As Earth's climate warms up, Yellowstone National Park and the Grand Tetons are likely to experience large fires more frequently, according to a new study. Within just a few decades, big fires may become as much as 10 times more common than they have been in the last 10,000 years.
A bump in fire frequency would reverberate through the environment in unpredictable ways -- affecting the kinds of plants that grow in the area, the kinds of animals that can find habitats there and the amount of carbon that vegetation might be expected to pull out of the atmosphere.
Such a fiery future would also threaten people and homes throughout the northern Rockies.
"What surprised us is how early the changes become so extreme," said Anthony Westerling, a fire climatologist at the University of California-Merced. "By mid-century, the climate conditions combined with fire frequency are going to be incompatible with the kinds of forests that grow there now. There is going to be a transformation of the landscape. It's going to look really different."
Over the last few decades, the northern Rockies have experienced a relatively large increase in the frequency of fires, according to previous research by Westerling and colleagues, despite attempts to suppress and manage burns.
In years with warmer-than-average springs and summers, fires happen more often. And a mere half-degree Celsius temperature rise makes the difference between a high-fire year and low-fire year, Westerling said. Yet by 2099, conservative climate models predict that average temperatures in the Yellowstone region will rise by about five degrees C.
To investigate how warming might affect fire frequency in the area, the researchers started with those same conservative climate models, which simply assume humankind will continue to produce greenhouse gas emissions at the same rate we do now. After comparing climate conditions with fire frequency over the last few decades, they looked at predicted future changes to temperatures, moisture and precipitation levels. That helped them estimate what the availability of dry wood and the rate of fires will be like through the end of the century.
Over the past 10,000 years, severe fires have swept through the notoriously pristine Yellowstone area once every 100 to 300 years, usually as a result of lightning strikes. But by the end of the century, the researchers report today in the journal Proceedings of the National Academy of Sciences, big fires are likely to occur once every 20 to 30 years.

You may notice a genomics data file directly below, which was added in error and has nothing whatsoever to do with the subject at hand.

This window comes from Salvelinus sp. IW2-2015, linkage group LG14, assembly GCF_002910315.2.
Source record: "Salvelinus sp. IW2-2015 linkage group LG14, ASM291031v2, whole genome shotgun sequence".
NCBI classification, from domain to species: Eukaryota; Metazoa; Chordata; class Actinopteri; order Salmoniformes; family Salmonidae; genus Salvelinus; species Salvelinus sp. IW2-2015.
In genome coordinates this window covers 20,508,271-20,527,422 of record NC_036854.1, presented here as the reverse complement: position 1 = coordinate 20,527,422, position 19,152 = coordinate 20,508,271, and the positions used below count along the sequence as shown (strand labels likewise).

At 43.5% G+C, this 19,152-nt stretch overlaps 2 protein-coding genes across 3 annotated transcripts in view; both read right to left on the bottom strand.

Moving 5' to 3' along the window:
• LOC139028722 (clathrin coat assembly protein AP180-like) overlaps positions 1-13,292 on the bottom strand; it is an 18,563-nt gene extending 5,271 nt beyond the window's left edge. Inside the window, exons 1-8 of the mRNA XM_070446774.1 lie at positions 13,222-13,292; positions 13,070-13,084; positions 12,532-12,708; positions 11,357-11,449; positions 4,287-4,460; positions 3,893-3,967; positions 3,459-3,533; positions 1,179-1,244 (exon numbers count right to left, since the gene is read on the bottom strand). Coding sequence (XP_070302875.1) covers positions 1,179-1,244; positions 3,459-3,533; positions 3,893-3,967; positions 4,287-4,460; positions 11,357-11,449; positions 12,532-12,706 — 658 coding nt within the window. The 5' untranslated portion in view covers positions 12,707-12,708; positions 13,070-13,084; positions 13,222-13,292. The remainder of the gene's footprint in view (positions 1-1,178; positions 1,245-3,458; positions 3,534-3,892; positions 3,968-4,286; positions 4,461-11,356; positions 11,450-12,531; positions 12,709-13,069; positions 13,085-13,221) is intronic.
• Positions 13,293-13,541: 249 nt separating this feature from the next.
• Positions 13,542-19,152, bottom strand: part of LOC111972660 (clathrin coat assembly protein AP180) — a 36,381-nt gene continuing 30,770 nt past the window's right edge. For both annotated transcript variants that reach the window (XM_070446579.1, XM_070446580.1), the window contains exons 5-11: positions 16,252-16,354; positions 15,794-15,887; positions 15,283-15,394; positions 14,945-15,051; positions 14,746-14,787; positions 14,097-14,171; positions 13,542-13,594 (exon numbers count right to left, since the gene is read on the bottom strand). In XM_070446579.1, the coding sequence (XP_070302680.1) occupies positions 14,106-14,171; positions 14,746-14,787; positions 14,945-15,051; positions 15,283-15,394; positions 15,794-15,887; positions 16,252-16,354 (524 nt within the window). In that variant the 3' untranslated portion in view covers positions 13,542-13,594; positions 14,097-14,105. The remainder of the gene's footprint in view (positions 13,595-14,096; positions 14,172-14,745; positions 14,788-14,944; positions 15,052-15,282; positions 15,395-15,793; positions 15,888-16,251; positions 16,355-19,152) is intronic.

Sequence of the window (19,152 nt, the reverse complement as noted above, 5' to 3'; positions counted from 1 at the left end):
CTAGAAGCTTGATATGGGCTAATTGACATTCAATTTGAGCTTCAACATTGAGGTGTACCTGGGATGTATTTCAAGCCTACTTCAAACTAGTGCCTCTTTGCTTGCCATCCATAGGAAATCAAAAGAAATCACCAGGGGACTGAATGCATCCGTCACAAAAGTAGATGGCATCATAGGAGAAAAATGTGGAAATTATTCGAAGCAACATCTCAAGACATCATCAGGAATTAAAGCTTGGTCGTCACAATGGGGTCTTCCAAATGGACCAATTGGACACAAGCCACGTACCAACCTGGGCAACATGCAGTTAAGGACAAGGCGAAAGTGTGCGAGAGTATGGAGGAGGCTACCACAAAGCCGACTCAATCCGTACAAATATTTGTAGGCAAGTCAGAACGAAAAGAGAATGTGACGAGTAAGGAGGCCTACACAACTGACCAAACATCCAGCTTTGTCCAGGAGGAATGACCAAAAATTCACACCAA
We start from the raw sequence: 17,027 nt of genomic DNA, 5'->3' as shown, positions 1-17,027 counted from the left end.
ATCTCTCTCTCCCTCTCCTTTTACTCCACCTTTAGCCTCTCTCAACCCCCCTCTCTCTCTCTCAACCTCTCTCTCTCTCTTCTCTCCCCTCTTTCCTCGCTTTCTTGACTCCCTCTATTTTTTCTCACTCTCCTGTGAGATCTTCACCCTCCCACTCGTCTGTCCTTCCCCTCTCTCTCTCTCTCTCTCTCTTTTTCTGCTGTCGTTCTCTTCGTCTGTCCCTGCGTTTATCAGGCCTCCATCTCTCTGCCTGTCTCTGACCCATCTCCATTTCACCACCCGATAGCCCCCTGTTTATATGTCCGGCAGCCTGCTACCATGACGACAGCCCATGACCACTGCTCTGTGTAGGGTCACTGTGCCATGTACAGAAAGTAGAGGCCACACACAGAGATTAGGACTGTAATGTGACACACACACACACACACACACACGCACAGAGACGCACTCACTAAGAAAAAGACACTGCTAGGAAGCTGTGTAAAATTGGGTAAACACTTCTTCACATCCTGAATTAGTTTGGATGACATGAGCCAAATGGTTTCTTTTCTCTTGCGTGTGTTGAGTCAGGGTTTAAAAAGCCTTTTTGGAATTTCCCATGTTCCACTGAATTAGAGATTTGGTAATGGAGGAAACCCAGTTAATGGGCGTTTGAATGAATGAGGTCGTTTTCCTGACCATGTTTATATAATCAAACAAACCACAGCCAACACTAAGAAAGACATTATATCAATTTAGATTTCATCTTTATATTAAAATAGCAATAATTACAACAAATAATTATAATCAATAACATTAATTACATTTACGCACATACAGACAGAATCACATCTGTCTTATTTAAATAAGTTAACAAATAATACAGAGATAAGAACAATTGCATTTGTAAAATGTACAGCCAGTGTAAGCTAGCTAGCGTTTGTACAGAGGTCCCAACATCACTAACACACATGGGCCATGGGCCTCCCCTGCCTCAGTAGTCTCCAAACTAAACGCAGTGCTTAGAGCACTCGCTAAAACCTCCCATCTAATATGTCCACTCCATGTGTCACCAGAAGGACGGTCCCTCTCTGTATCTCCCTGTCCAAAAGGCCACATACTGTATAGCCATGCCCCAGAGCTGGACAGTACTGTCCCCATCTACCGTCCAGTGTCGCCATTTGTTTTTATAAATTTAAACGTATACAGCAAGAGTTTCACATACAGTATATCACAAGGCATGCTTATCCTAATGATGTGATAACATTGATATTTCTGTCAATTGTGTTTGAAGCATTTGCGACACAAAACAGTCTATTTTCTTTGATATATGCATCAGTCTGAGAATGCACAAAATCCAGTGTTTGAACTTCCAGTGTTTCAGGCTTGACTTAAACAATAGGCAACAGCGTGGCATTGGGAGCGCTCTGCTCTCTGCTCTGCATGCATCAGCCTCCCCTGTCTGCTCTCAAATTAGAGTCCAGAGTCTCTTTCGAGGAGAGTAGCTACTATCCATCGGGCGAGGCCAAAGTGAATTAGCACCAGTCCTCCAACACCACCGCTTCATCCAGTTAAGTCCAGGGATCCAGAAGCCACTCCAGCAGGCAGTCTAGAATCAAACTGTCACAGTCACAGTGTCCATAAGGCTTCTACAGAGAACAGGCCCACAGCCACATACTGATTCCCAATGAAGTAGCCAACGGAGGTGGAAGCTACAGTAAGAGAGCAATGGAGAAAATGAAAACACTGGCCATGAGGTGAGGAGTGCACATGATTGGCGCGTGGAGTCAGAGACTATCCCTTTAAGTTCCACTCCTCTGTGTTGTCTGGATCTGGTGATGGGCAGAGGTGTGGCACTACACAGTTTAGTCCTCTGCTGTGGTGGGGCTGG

Fire is a normal part of nature, and many species depend on it. But such a drastic increase in fire frequency is bound to have profound, unpredictable effects on ecosystems in the region.
This study helps explain what people who live in the West have begun to notice in recent years, said Terry Chapin, an ecosystem ecologist who studies the effects of climate change on wildfires at the University of Alaska, Fairbanks. Serious wildfires seem to be happening more often than they used to, he said.
"This points out very clearly that these occasional bad fire years in the western United States that have caused incredible amounts of property damage and deaths are not an anomaly or the result of poor decisions on the part of fire managers," Chapin said. "Changes in climate are going to be more and more extreme, and trusting fire managers to get it right is not really addressing the core of the problem."
In other words, wildfires are soon going to become the norm through the mountainous west and possibly other regions. And there's not a whole lot that people will be able to do about it, except change where they choose to live and build homes.
"That's something the United States has not come to grips with, with respect to climate change: We assume that either climate change doesn't happen or that we can manage things such that climate change won't affect us," Chapin said. "This seems like a clear and present example where recent and projected changes in climate are going to have a huge impact on human society. We need to adjust and adapt rather than try to fix the symptoms."